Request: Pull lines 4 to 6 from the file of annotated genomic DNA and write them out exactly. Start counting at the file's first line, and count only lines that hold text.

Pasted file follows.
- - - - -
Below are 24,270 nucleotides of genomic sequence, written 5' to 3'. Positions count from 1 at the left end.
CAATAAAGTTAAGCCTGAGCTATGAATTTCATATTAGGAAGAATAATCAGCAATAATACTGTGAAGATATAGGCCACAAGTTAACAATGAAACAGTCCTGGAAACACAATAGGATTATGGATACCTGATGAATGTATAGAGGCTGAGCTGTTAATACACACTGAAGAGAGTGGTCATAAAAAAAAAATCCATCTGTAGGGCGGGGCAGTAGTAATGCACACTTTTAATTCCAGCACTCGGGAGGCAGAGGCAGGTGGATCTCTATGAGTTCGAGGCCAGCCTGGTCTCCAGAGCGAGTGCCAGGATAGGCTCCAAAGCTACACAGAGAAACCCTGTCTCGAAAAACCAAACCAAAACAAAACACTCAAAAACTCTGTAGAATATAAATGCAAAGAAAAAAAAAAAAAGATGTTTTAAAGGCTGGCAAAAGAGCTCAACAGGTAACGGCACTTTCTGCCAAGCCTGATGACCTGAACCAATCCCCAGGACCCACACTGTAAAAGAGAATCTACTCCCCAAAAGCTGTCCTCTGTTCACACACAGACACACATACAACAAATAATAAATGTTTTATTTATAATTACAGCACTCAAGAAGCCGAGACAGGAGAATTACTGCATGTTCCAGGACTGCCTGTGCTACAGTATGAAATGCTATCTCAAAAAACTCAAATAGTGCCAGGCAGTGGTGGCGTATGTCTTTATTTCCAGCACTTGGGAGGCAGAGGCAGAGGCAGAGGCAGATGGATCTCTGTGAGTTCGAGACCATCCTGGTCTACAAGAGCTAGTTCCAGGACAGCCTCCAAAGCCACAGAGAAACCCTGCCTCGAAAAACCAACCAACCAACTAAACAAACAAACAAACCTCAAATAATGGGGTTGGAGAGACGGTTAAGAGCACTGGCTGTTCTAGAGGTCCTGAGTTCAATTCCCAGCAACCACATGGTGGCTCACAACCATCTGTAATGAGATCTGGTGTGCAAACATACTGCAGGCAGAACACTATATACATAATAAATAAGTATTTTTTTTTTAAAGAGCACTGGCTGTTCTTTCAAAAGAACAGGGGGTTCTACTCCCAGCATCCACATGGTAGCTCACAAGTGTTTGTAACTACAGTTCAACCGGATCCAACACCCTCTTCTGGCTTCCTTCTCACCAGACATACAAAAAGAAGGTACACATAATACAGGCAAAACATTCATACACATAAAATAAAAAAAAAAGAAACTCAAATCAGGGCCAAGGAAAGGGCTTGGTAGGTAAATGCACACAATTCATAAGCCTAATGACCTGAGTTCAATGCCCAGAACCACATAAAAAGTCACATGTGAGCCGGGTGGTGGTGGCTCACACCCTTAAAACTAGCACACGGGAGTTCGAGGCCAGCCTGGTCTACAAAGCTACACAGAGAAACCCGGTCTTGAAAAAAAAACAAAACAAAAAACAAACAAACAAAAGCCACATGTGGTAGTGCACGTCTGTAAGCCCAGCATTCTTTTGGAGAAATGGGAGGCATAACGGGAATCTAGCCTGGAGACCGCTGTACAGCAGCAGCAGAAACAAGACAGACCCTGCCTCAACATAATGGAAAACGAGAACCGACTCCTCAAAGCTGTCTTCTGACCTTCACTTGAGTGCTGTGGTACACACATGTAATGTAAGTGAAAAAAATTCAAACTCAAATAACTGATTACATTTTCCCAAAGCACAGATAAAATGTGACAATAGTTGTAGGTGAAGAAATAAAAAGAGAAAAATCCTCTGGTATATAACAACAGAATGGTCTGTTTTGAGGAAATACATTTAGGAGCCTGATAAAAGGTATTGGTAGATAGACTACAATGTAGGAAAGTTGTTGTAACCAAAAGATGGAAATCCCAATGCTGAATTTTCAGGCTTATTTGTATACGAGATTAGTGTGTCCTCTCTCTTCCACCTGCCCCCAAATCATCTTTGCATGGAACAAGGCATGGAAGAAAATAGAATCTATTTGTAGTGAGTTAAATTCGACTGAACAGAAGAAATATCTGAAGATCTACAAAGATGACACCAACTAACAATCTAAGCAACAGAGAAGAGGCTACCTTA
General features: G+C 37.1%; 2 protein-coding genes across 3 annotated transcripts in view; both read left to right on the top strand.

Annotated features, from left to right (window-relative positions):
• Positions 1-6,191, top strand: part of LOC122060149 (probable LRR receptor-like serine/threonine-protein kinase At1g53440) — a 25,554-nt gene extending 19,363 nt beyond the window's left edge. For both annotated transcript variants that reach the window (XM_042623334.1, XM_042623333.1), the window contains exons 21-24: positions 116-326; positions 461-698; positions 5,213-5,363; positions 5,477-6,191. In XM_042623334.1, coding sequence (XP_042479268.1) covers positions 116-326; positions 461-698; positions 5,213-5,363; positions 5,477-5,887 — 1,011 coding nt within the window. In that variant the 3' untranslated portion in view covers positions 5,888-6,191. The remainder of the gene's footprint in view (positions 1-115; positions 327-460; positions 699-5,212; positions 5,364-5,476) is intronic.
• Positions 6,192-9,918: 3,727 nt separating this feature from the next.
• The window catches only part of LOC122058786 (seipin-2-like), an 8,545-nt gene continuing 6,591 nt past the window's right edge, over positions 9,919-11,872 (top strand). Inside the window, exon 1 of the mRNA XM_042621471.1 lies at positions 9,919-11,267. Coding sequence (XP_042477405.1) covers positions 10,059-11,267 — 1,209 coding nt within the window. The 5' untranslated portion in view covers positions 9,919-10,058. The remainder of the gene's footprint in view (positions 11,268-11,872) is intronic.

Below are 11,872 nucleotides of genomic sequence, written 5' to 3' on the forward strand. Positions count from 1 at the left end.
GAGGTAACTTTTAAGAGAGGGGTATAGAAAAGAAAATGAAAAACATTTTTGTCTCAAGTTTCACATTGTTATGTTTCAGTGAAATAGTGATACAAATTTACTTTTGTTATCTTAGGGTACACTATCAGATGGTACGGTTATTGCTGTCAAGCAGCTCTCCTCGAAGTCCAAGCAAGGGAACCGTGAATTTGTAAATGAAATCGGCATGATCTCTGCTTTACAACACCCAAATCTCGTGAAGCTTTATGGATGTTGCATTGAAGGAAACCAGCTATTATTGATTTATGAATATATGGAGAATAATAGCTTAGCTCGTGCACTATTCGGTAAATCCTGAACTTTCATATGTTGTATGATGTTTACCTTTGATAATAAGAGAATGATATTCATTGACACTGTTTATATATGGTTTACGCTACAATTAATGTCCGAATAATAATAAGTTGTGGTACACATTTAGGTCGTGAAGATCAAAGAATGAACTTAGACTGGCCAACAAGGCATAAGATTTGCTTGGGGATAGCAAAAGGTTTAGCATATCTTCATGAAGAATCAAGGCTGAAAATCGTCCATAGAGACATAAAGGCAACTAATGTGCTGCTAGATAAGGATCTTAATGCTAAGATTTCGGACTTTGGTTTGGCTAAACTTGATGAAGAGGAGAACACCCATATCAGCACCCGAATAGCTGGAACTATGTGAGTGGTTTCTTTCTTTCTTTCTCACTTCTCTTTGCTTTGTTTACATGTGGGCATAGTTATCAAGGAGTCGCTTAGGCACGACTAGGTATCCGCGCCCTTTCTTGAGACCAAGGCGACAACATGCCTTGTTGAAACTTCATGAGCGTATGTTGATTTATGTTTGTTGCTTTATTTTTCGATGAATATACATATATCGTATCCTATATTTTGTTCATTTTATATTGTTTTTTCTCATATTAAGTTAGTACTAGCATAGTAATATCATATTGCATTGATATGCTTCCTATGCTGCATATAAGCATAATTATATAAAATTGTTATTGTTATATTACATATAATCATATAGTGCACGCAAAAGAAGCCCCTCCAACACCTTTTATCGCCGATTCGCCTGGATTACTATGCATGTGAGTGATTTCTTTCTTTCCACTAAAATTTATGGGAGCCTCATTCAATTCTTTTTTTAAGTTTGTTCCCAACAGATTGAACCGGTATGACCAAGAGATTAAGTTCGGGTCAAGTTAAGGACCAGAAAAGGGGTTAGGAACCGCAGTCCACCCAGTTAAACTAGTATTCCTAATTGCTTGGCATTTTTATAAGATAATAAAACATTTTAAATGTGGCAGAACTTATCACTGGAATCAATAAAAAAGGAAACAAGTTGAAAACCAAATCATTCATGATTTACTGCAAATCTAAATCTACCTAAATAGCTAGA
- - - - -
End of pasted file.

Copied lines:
Annotated features, from left to right (window-relative positions):
• Positions 1-6,191, top strand: part of LOC122060149 (probable LRR receptor-like serine/threonine-protein kinase At1g53440) — a 25,554-nt gene extending 19,363 nt beyond the window's left edge. For both annotated transcript variants that reach the window (XM_042623334.1, XM_042623333.1), the window contains exons 21-24: positions 116-326; positions 461-698; positions 5,213-5,363; positions 5,477-6,191. In XM_042623334.1, coding sequence (XP_042479268.1) covers positions 116-326; positions 461-698; positions 5,213-5,363; positions 5,477-5,887 — 1,011 coding nt within the window. In that variant the 3' untranslated portion in view covers positions 5,888-6,191. The remainder of the gene's footprint in view (positions 1-115; positions 327-460; positions 699-5,212; positions 5,364-5,476) is intronic.
• Positions 6,192-9,918: 3,727 nt separating this feature from the next.